This highly attractive world map was published in Kyoto by the local cartographer Torakichi Maeda. It appeared during the middle of Meiji Era when Japan opened to the outside world, adopting many Western technologies and systems, and adapting them to Japanese styles and tastes. During this time, Japan radically transformed its general school curriculum to value the study of foreign lands, and the present map is an ideal example of the kind of pedagogic tool that would have advanced this mandate.
The map, with its vibrant colours and pleasing design, depicts the world in a double hemisphere projection. The outlines of the various continents, nations and colonies are not all that precise, as they are intentionally stylized to show the general placement of the lands in a clear and attractive manner.
Significantly, the work is one of the first Japanese maps to use Eastern-style charts to visually depict the comparative heights the world’s major mountains, lower right, and the length of its longest rivers, upper left, which were still relatively new features of American and European cartography.
In the upper right corner is a lovely diagram showing the world’s time zones, while in the lower right is a chart of national flags.
The map was drafted and published by 前田虎吉 [Torakichi Maeda], a boutique cartographer based Kyoto who was active through the 1880s. The same year he also issued the 京都細見全圖 / 前田虎吉 (Kyōto saiken zenzu / Complete Map of Kyoto) (1886).
A Note on Rarity
The map is rare. We can locate only 3 institutional examples, held by the National Diet Library; Yokohama City University Library; and the University of California-Berkeley (East Asian Library).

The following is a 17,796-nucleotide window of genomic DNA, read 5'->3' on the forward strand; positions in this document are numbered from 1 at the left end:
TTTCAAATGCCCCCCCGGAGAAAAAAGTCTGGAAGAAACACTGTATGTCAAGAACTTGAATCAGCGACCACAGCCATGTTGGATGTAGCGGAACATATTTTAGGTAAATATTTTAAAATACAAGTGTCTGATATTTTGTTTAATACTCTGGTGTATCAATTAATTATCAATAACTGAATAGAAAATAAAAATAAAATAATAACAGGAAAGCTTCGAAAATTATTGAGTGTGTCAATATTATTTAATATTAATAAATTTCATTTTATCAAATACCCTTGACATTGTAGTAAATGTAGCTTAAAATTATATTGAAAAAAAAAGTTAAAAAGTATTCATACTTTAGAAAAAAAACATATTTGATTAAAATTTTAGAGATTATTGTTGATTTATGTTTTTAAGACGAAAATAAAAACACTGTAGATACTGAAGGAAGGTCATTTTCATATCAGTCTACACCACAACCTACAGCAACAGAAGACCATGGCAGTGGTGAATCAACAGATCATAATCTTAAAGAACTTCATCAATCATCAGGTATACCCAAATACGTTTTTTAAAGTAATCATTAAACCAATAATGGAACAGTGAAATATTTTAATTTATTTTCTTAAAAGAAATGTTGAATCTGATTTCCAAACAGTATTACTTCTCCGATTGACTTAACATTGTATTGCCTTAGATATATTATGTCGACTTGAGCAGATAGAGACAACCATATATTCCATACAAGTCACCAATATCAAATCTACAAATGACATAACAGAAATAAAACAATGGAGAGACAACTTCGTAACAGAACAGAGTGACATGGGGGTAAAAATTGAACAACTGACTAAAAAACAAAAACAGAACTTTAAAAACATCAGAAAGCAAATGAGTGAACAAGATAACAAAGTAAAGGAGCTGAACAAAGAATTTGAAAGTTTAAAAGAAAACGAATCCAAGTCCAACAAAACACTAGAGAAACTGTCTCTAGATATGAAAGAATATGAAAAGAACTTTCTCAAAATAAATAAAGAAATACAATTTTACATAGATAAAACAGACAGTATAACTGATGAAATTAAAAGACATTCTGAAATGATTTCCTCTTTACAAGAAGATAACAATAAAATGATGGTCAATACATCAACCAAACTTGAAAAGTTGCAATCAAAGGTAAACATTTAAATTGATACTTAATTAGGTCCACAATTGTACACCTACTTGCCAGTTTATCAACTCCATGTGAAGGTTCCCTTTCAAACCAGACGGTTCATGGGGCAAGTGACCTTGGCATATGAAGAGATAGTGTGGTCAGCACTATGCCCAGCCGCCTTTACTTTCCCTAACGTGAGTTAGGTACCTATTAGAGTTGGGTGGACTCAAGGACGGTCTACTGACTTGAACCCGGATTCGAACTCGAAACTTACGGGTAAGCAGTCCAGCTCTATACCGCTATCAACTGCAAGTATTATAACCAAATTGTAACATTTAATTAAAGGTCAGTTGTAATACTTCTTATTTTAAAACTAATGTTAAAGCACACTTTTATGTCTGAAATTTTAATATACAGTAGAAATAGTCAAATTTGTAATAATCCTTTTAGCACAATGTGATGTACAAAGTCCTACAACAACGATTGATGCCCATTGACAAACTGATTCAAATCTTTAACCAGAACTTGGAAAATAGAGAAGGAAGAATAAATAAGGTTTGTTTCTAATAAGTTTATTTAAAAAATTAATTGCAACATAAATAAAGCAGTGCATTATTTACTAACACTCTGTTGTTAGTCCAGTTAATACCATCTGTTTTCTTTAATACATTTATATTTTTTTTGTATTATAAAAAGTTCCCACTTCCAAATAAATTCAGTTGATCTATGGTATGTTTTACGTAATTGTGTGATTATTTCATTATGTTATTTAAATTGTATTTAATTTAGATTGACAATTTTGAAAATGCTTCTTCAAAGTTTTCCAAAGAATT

The Meiji Revolution and Education
The present world map appeared during the middle of the Meiji Era (1868-1912), which saw the most rapid and radical socio-economic transformation of any nation in world history. In the 1850s, American-led foreign pressure compelled the long ruling (but ailing) Shogunate regime to reluctantly open the country to international trade, following a three-century-long official policy of isolation. In the wake of the regime change that installed the Meiji imperial administration, in 1868, it suddenly became official policy to embrace the outside world with gusto. Japan rapidly adopted Western-style industrial methods, and in only a single generation transformed itself from having an industrial profile based upon agriculture and handcrafts to being one of the most advanced modern economies in the world. Whereas inquiry into foreign lands was traditionally discouraged, the Japanese people now thirsted for information and products from distant shores, spawning a great flowering of print culture on foreign subjects that included maps, travel logs and scientific works on Europe, America, Africa, Australia, and the rest of Asia.
In line with this social-economic revolution, the Meiji regime radically altered the national school curriculum to encourage learning about overseas countries. Significant amounts of both public and private funds were spent on new textbooks, pictures and maps showcasing faraway lands. While many of these works were either translation of, or copied from, Western antecedents, many, like the present work, were modified in style to give them a distinctly Japanese flair.
The result of the changes to the Japanese education system ensured that for generations thereafter Japanese people tended to be curious about foreign countries, with those with the means often going to great lengths to travel to see with their own eyes what they once saw in textbooks or on maps.
References: National Diet Library: YG913-12; Yokohama City University Library: WC-0/107; University of California-Berkeley (East Asian Library): East Asian Rare; A 42; OCLC: 21788916.